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review: comparing different types of flushable cat litter

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Premise:  Cats are messy beasts.  Their owners want to contain as much of their waste output as possible, including most importantly urine and feces.  Clay is the method that most owners use because it is absorbent and can be treated with various chemicals to improve its characteristics.  However, the downside is that all that dirty clay then winds up in a plastic bag or many plastic bags at the landfill.  If even a small percentage of cat owners used clay, the amount per day would likely be in the range of hundreds of tons.

So flushable cat litter is an attempt to decrease that.  Flushable litters mainly consist of some organic industrial by-product that has absorbent and/or clumping characteristics like clay.  However, because the litter is organic, it can USUALLY be safely flushed and ends up at the sewage plant like so many other organic materials.    Here in Austin, the end product for sewage is some sort of homogenized, sanitized solid that can be used as mulch or compost.

I say USUALLY above because if your pipes are already clogged, small, or very old, even flushable cat litter might result in a plumbing bill.  So think before you use any of these products.

Walnut shell-based litter:

This is pretty good stuff.  It keeps down smell, it clumps nicely, and it flushes without problems.

However, two problems: tracking and dust.  The walnut based litter sticks to the cat’s feet, and they tend to track it quite a bit.  Not only that, but it’s very visible because it is dark brown colored.  And the dust can be pervasive: electronics, A/C filters, every surface in the house.  Frequent vacuuming is essential.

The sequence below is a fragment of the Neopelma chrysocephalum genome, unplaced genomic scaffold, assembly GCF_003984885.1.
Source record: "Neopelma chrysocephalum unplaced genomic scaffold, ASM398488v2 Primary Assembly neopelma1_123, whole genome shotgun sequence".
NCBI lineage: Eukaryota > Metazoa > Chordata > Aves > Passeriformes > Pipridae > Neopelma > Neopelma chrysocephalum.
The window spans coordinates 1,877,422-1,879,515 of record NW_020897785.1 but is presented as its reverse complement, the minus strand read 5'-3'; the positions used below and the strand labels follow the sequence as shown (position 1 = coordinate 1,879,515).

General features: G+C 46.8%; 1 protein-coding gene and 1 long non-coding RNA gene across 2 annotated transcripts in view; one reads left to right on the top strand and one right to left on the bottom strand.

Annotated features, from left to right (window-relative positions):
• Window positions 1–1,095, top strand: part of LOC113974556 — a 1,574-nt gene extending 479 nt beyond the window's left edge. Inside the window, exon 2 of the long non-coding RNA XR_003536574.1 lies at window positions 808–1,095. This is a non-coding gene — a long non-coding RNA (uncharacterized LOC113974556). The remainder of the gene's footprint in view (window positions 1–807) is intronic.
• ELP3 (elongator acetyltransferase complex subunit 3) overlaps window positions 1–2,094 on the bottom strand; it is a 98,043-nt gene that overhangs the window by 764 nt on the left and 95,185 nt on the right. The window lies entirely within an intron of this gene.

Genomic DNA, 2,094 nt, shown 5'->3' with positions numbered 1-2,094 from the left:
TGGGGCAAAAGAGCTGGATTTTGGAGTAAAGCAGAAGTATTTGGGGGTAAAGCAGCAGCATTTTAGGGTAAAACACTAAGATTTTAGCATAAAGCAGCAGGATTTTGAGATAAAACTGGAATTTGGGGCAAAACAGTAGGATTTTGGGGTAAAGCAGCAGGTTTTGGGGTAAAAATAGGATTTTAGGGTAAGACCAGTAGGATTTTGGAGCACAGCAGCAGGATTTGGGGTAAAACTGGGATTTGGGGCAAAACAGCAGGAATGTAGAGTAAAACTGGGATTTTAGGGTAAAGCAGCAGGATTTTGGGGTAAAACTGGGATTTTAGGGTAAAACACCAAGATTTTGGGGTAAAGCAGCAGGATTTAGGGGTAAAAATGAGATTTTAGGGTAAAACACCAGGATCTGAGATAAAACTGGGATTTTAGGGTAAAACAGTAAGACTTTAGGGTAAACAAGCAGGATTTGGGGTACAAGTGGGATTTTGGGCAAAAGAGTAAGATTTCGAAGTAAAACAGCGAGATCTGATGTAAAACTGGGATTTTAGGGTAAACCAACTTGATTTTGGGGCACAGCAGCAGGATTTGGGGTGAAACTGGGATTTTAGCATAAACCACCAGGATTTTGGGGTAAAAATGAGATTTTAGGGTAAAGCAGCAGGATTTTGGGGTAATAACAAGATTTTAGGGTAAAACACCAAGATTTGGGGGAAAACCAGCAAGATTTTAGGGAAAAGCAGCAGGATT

Corn-based litter:

Another fine choice for odor, clumping, and flushability.

Interesting that whereas any litter is trackable by cat paws, this type seems much less prone to tracking than the walnut-based stuff.  Perhaps because it’s lighter colored, you just don’t see it as much?  Also the dust is measurably less; just shovel the brown stuff and then shovel this stuff.  With the walnut shell litter, you get a little cloud of dust.  With corn-based litter, no cloud of dust is visible.

I will admit that the tracking and dust issues could be related to the color of this material (almost white) versus the dark brown color of the walnut-based litter.  In other words, tracking and dust might not be as visible as with the darker colored litter.

Wood-based litter:

This is the most trackable litter of the lot.  It comes in relatively big bits, and I suppose the nature of wood is that it’s relatively light.  So the kitties tend to track this stuff out of the box quite a bit.  There’s also a small to medium amount of dust.

One last quibble is that when used in one of the “rolling cat boxes” (see the picture below) that filters the clumps for you without using a slotted scoop, the wood pieces are a bit large for the filter in the box.

Conclusion:

Corn-based litter seems to take the prize for me: not much dust or tracking, clumps well, and works in a rolling cat box.    It’s not hard to try the different types out so you may want to do the comparison yourself. 

 

 

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